Three Poems for Poetic Asides

don’t think, write
get those words down on
paper right away

in your brain
they’re no good, just clutter
slowing you down

set them free
see what they have to
say to you

you don’t know
what you think until you
write them down

and I can’t
read your mind, so write
down those words

then we can
talk and get somewhere new
you and I

* * *

It ain’t my
business what other
people think
about me.
The mouth is for talking and
the brain for thinking.

* * *

like as




* * * * *

The first is in response to the “Don’t (blank), (blank)” prompt and I also used it as my form poem. Each stanza is a Jack Collom lune of 3/5/3 words.

The second is in response to writing an “ain’t none of my business” poem. It also happens to be a shadorma.

The third is in response to the “Like (blank)” prompt.

Spent the morning checking to see what poems I had posted to my blog which I had not posted at Poetic Asides, then discovered the reverse was also true. So, here are three poems I’ve written this month and posted in the comments at Poetic Asides that I have not yet posted here.  A huge “Thank You” to Anders Bylund for his Poem a Day Search Tool.

Addendum: I’m going to be gone most of the weekend and not online, so I will be catching up reading poems and leaving comments late Sunday and Monday.

10 thoughts on “Three Poems for Poetic Asides

  1. I agree with you that you don’t know what you think until you write it down. Writing so often crystalizes one’s thoughts. Poetry is indeed a thinking tool. Three very fine poems, Mr. Walker.


  2. Nice of you to credit Anders, because his tools are so effective in searching during this hectic PAD time of year.

    I liked all three; however, the first interested me in terms of thoughts as actual clutter, much like your critique of my last poem, where the tangible and intangible meet. With this one, the brain becomes a space inhabited by random thoughts which must be set in order. Like that, since I’m all about brain process anyway…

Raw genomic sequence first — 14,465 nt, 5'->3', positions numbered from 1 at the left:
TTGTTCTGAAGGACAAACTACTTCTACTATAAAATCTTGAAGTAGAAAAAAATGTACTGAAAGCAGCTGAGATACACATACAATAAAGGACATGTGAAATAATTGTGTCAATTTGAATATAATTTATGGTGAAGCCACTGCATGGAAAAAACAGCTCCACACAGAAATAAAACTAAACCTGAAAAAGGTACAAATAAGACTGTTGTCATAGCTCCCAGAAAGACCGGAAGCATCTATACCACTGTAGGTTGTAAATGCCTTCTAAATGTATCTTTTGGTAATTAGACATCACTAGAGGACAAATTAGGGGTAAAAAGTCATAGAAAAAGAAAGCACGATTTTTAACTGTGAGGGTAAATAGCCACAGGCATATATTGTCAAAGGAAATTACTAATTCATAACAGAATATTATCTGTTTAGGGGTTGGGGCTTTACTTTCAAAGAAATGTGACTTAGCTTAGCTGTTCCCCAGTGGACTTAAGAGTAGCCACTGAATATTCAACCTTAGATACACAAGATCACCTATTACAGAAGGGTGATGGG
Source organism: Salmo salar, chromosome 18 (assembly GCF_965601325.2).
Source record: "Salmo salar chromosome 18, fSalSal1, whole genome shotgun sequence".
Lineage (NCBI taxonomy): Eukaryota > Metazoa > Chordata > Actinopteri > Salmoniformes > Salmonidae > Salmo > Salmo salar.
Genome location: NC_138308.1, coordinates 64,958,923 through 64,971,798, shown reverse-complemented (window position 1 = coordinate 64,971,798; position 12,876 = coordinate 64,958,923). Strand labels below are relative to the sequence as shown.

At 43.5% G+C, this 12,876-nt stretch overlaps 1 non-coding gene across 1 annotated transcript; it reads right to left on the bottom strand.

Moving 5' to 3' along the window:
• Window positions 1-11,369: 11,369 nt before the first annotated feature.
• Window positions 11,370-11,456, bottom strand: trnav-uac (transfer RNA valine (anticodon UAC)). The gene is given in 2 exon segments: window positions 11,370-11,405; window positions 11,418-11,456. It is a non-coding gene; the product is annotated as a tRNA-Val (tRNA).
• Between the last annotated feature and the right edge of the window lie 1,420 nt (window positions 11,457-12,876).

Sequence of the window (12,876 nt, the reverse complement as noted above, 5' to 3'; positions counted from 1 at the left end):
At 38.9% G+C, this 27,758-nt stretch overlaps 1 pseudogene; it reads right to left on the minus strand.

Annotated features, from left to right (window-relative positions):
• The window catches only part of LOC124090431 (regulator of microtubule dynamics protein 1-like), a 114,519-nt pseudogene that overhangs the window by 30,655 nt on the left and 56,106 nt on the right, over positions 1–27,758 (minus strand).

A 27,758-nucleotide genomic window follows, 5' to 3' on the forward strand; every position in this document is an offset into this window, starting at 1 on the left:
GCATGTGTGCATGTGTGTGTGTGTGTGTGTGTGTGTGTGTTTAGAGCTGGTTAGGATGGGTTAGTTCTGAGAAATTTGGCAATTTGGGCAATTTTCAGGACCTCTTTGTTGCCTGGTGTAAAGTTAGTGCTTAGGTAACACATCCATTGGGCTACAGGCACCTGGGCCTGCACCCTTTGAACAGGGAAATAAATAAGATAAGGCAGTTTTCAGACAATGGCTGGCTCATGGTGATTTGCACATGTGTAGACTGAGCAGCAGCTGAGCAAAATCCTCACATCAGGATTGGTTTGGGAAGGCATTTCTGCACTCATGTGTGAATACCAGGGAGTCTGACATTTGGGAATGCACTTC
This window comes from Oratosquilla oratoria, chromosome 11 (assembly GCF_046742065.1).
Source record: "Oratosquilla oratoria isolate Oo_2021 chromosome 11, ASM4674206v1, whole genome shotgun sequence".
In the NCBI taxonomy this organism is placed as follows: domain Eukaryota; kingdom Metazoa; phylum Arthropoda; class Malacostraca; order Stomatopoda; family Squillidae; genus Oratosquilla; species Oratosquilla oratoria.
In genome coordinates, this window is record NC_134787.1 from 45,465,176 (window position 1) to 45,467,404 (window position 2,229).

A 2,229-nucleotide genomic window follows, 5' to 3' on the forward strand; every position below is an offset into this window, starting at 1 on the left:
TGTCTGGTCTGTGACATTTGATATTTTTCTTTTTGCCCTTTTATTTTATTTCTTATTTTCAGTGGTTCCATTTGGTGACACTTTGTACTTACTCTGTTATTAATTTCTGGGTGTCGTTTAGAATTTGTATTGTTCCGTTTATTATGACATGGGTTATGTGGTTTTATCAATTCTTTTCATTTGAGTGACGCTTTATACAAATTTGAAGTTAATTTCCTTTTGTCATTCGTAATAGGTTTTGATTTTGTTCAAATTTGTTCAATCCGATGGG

Also, the second reminded me of the old saying, “God gave us two ears and one mouth. That ratio was for a reason!”

    Thanks again, Richard. Amy


  3. Family Blogger, thanks for stopping by.

    Ron, thanks. I like your comment about my teacher/motivator voice shining through. I guess I can’t escape it, can I? It shows through even when that’s not my intention. But you’re right; it’s totally there.

    verseblender, thanks. I thought that first one would appeal to other writers.

    Mary, thanks. I’ve had that experience more than once this month. When I tackle a wordle or some other prompts, I don’t know where I’m going until it shows up on the page. I absolutely agree – poetry is a thinking tool. Well said!

    Amy, thanks. I find I have a lot of thoughts bouncing around in my head. Poetry helps me clear out the clutter. As a teacher and writer, I am all about the brain process as well – I think it helps with parenting too.

    earlybird, thanks for catching that – “finish with us” – I appreciate that.


  4. I’ve fallen behind on my comments. My bad, especially when you are exploring my method of ‘don’t think, write’ writing. Other than when I write from personal experience, I never have any idea where my writing comes from or where it is going. Once in a while, I reread an old poem and wonder if I really wrote it. The mind is a strange thing.


  5. Mike, I’ve learned to trust my imagination and intuition. I put things down on paper sometimes that I didn’t really know I had in me. It’s magical, even when it doesn’t produce a good poem.


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